David Cronenberg has directed his fair share of movies about crazy people. Shivers, which was one of his earliest movies, is about a mad scientist who creates a mind-altering blood-sucking leech that he hoped would turn the entire Earth into one giant orgy, and while he has become slightly less pulpy over the years he's never completely turned his back on his unhinged beginnings. Maps to the Stars is his most recent movie, and its also chock-a-block with the cuckoo, but this time there aren't any malcontents in labcoats. No, as you might have guessed from its title Maps to the Stars is about Hollywood loonies.
Specifically, its about Havana, a past her prime prima donna who would do anything to land a coveted role; Agatha, a mysterious burn victim who seems to have the hots for her estranged brother; Benjie, a teen star who has already been through rehab; and then there's Stafford, a motivational speaker who projects an image of perfection to the world but who actually has a rather tragic personal life.
Maps to the Stars is the sort of movie where every character's trauma is turned up to ten and where their every action is meant to have heavy metaphysical implications. As such, it should have been the sort of juicy, larger-than-life collection of trainwrecks that viewers can't take their eyes off of. But as I was watching it I kept asking myself: who cares?
Why the disconnect? Well, I often can't connect with cynical movies, and Maps to the Stars is definitely cynical, but that wasn't my problem. While it is satirizing a bunch of wounded people with icy precision, it also gives them enough moments of dignity that it doesn't feel totally exploitative. Nor was I upset by its lack of subtlety. After all I generally think that Cronenberg is at his best when he's gunning for it full throttle. No, what bothered me about Maps to the Stars was that I'm tired of hearing about stars.
I've just seen too many movies about the absurdities of L.A. to be particularly engaged with that specific micro-genre. It's been sixty five years since Sunset Boulevard was released and ten years since TMZ was founded - is there anyone out there who doesn't think that Hollywood is wall-to-wall with nutbags? You know that a territory is very well trod when it has been covered both by highbrow exposes and lowbrow gossip rags.
I understand that Cronenberg isn't merely trying to write a poison pen love letter to L.A., but his broader message about the ways that madness manifests itself in human beings would have felt fresher if it had been conveyed in a less generic manner. Don't get me wrong, I'm not saying that the script completely lacks originality - you don't often see incest between burned siblings in tinseltown takedowns - but those moments lose their punch when they are sandwhiched between scenes where teen stars are acting out like the spoiled children they really are or where over-entitled rich ladies yell at their assistants. You never know what kind of trashy insanity you might see in a trailer park, but the sorts of bad behavior you see in a luxury spa are much more predictable.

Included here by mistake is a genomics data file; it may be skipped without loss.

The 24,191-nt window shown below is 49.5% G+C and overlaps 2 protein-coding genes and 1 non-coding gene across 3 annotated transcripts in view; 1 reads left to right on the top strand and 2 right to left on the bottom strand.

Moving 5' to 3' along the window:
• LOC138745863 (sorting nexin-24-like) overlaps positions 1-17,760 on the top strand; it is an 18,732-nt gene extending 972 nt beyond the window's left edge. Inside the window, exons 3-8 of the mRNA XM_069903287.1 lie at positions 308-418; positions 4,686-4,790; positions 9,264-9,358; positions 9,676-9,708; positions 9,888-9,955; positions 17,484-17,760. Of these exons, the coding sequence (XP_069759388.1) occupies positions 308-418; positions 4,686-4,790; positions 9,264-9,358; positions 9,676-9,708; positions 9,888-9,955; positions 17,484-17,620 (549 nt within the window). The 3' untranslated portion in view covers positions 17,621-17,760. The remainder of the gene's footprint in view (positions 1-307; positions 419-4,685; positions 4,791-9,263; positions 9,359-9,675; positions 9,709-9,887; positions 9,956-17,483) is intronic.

Which brings me to a deeper issue that I have with these types of movies: they seem to presume that artistic types have a monopoly on crazy, but that obviously isn't true. Oh, sure, the rich and famous definitely have more leeway to express their worst instincts, and their money and power might even let them get away with bad behavior depressingly often, but you don't have to search very hard in any given crowd to find people who are unhinged and unrepetant. In all the years that I have been using Craigslist to find new roommates I have never met a millionaire but I have met many, many people who should never have been allowed in my home.
Movies about the dark side of Hollywood always have an unresolved tension in their core: on the one hand they want to make it clear that Hollywood is not as glamorous and magical as it might seem, but they also presume that it is corrupt and decadent in a way that's more titillating than the way that (say) Omaha is corrupt and decadent. They want to prove how human the stars are but without taking them off a pedestal - they might be flawed, but they are the most fascinating type of flawed. It's a very limited approach: if you believe that our elites are more worthy of being gawked at than our peasants then you are never going to be able to take them down all the way into the muck.
Maps to the Stars is not the worst movie about celebrity crazies that I've ever seen. David Cronenberg is smart enough to keep the story from getting excessively navel-gazey, and he's also interested in the extremes of human existence enough to push the limit past what other movies have done with similar material. That said, Maps to the Stars also doesn't go far enough to feel fresh. It has specific details that I haven't seen before, but its overall shape is frustratingly familiar. And while I'm used to being semi-frustrated by Cronenberg movies, I'm not used to being bored by them. I would never argue that Shivers was perfect, but at least it's orgy leach infestation never made me sleepy.
Winner: The Cat